256. Stevie Wonder - Talking Book (1972)
1. You Are The Sunshine Of My Life
2. Maybe Your Baby
3. You And I
4. Tuesday Heartbreak
5. You've Got It Bad Girl
7. Big Brother
8. Blame It On The Sun
9. Lookin' For Another Pure Love
10. I Believe (When I Fall In Love It Will Be Forever)
Having been born in 1982, for a long time I was not aware of the quality of Stevie Wonder's earlier years. My first contact was I Just Called To Say I Love You... a song best left alone... although Kelly LeBroc in Woman in Red was one of my first wanks while watching a film... not so much Gene Wilder.
So, many moons later I got an inkling of Stevie Wonder's quality when I came into contact with Superstition. Later while watching High Fidelity for the first time I came in contact with I Believe, which is the closing credits song. That was when I decided to get into Stevie. If you go back to the 70's there's a collection of albums by Stevie which not only deserve but demand to be in everyone's music library. Talking Book is very much among them.
Nothing sounded like this in 1972, no other funk album had this amount of quality or artistic endeavour, no rock album funked this hard... really nothing was like this. This is completely amazing, from the first track to the last and particularly in Superstiton you can hear a man doing his own thing. Still, it is his own thing which is also extremely catchy and danceable and you can't help but dance stupidly about the rooms while this is playing. This one, together with Innervisions is definitely in my top 20 albums of the 70's list. That's how good it is. Really if you haven't already just get it. Stevie is tender, funky and his beautiful voice always sounds like the most natural thing on earth, there is never undue effort and it sounds pristine. Get it now at Amazon UK or US.
2. I Believe (When I Fall In Love It Will Be Forever)
3. Maybe Your Baby
4. Big Brother
Sandwiched between the release of Music of My Mind and Innervisions, Talking Book saw Wonder enjoying more artistic freedom from Motown, taking over the production reins and playing most of the instruments. Featured guest appearances include guitar heroes Jeff Beck, Ray Parker, Jr. and Buzzy Feton (Howard "Buzz" Feiten). The sound of the album is sharply defined by Wonder's keyboard work, especially with the synthesizers he incorporated, giving a funky edge to tracks like "Maybe Your Baby". His use of the Hohner clavinet model C on "Superstition" is widely regarded as one of the definitive tracks featuring the instrument. His swinging clavinet and harmonica embellishments on "Big Brother", though, defy categorization.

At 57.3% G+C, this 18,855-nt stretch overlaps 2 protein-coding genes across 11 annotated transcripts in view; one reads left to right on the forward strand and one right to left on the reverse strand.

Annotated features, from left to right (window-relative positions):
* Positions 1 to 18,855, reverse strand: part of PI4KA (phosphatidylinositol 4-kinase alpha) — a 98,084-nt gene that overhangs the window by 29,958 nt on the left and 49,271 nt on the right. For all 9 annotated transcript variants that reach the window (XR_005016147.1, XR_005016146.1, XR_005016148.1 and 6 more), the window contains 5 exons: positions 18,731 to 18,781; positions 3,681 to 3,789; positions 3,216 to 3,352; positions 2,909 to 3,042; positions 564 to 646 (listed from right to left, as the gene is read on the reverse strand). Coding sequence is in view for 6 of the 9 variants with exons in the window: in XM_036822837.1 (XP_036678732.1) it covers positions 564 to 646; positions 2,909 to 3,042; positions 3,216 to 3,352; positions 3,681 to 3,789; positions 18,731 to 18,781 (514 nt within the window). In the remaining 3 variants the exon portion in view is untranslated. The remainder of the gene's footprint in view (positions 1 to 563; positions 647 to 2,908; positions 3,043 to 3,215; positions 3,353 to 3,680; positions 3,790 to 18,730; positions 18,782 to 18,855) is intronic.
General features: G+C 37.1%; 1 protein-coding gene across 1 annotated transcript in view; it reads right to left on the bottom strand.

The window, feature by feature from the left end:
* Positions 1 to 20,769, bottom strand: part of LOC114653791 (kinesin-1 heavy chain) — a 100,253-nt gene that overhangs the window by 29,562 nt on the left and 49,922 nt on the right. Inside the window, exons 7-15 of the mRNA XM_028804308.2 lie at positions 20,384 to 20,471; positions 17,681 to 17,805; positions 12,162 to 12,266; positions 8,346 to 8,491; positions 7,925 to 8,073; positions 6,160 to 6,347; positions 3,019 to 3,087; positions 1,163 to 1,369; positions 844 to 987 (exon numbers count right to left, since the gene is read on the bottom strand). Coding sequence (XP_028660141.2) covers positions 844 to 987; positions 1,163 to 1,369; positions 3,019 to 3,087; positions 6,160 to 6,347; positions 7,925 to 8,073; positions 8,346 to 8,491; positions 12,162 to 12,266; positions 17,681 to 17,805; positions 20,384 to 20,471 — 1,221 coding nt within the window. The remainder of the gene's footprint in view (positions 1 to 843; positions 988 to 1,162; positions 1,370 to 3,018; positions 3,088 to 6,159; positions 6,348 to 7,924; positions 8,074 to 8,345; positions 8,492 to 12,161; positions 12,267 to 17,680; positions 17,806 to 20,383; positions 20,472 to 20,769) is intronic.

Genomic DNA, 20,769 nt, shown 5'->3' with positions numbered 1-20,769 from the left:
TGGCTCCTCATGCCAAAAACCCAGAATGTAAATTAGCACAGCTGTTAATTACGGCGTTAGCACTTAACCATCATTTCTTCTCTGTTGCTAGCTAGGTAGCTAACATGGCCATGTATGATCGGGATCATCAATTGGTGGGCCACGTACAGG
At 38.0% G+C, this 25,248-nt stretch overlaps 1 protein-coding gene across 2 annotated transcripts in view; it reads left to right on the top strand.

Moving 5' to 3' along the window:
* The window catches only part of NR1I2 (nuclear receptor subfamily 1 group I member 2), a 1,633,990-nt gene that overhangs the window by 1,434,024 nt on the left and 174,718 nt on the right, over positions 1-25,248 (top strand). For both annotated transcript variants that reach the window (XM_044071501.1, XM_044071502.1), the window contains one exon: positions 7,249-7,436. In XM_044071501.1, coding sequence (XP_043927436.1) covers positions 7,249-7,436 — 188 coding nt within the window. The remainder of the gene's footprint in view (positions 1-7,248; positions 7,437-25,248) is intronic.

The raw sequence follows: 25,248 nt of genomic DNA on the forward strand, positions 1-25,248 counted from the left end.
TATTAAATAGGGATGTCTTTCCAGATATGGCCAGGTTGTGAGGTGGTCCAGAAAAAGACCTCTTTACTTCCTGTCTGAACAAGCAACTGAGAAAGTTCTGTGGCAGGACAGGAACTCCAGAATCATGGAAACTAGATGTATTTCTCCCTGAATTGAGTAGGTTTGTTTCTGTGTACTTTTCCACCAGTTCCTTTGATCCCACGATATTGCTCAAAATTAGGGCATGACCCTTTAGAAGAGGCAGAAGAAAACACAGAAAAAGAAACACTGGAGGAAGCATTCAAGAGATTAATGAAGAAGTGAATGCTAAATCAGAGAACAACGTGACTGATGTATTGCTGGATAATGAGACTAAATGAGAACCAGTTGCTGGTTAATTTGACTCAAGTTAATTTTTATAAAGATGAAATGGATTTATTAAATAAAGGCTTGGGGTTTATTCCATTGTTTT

Wonder won three awards for Talking Book at the 1974 Grammys: Best Male Pop Vocal Performance for "You Are the Sunshine of My Life", and both Best Male R&B Vocal Performance and Best R&B Song for "Superstition". Incidentally, in the same ceremony, Wonder's next album, Innervisions, won Album of the Year and Talking Book's producers Malcolm Cecil and Robert Margouleff won the Best Engineered Album, Non-Classical award for their work on that album. Cecil and Margouleff produced four of Wonder's "classic" albums in all: Music of My Mind, Talking Book, Innervisions and Fulfillingness' First Finale, as well as several albums by the Isley Brothers and others. They employed an unusual production technique using multiple layers of instruments such as the clavinet, Fender Rhodes electric pianos, and Arp & Moog synthesizers in place of the string orchestras used in conventional production techniques. This combination is what gives Talking Book and these other three albums their distinctive sound.
In 2003, the album was ranked number 90 on Rolling Stone magazine's list of the 500 greatest albums of all time.
Superstition on Sesame Street, it's an extended 7 minute long version of the song! What were they thinking? The kids seem to like it: